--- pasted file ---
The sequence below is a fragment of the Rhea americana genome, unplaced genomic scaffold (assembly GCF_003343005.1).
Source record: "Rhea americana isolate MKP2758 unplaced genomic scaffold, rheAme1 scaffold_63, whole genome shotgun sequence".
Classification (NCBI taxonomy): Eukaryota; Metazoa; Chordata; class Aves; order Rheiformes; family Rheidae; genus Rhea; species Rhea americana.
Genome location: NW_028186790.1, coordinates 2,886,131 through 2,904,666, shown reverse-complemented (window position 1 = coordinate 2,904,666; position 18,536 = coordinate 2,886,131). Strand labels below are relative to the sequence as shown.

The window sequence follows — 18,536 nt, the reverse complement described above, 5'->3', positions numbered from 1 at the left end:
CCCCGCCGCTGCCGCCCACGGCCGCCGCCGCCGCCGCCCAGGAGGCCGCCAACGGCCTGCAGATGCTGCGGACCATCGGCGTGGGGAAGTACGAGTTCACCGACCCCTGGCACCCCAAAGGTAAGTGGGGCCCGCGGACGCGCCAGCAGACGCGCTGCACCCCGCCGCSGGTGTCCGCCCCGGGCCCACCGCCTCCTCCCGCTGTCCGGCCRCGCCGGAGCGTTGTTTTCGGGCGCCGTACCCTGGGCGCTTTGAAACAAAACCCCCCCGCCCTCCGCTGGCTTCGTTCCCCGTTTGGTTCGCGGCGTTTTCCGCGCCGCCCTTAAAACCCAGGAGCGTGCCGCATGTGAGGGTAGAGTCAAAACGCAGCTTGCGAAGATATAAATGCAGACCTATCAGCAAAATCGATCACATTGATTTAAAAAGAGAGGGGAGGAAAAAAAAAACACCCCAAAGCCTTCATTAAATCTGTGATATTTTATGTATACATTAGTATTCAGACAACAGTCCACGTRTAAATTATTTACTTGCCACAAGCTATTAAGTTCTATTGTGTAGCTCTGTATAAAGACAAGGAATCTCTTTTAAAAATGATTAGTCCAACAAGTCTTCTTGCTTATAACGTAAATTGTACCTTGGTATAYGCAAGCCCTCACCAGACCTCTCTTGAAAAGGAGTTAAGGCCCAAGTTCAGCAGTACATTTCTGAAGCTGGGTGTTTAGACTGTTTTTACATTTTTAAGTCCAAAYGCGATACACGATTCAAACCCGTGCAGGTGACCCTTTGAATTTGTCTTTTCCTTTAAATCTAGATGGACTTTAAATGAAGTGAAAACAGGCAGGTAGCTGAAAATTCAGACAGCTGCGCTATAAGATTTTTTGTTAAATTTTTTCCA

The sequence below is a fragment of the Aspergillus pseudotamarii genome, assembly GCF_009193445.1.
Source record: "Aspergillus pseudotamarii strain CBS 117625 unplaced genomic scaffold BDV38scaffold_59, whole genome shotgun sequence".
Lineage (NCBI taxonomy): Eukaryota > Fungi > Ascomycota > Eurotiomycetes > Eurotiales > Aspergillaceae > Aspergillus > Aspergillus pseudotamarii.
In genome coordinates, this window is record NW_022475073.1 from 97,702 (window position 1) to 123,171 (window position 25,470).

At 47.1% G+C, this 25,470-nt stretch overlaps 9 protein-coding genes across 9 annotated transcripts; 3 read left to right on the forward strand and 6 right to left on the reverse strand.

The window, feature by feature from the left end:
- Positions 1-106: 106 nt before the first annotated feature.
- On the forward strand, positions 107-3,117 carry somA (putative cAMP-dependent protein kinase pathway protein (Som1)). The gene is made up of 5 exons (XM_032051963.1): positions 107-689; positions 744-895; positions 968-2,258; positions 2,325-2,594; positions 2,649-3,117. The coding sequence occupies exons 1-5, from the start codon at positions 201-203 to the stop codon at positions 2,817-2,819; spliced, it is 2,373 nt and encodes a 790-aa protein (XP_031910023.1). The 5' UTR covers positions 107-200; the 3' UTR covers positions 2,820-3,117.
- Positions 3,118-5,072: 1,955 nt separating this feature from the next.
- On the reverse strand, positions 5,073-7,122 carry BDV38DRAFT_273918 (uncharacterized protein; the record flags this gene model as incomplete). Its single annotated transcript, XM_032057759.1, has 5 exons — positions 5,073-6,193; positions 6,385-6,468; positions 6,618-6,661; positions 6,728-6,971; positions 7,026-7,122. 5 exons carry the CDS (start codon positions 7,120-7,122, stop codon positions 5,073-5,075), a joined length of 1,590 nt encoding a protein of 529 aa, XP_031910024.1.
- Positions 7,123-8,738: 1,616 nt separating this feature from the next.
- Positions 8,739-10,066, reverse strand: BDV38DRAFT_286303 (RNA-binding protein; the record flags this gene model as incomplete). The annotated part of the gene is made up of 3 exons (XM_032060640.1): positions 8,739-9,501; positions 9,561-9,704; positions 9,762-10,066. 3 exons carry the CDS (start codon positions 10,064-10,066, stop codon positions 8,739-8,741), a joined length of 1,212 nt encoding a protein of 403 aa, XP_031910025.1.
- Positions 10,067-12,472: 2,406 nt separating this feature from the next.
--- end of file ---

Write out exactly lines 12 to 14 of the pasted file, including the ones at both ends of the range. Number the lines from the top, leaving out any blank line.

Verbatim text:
The window, feature by feature from the left end:
- Positions 1-106: 106 nt before the first annotated feature.
- On the forward strand, positions 107-3,117 carry somA (putative cAMP-dependent protein kinase pathway protein (Som1)). The gene is made up of 5 exons (XM_032051963.1): positions 107-689; positions 744-895; positions 968-2,258; positions 2,325-2,594; positions 2,649-3,117. The coding sequence occupies exons 1-5, from the start codon at positions 201-203 to the stop codon at positions 2,817-2,819; spliced, it is 2,373 nt and encodes a 790-aa protein (XP_031910023.1). The 5' UTR covers positions 107-200; the 3' UTR covers positions 2,820-3,117.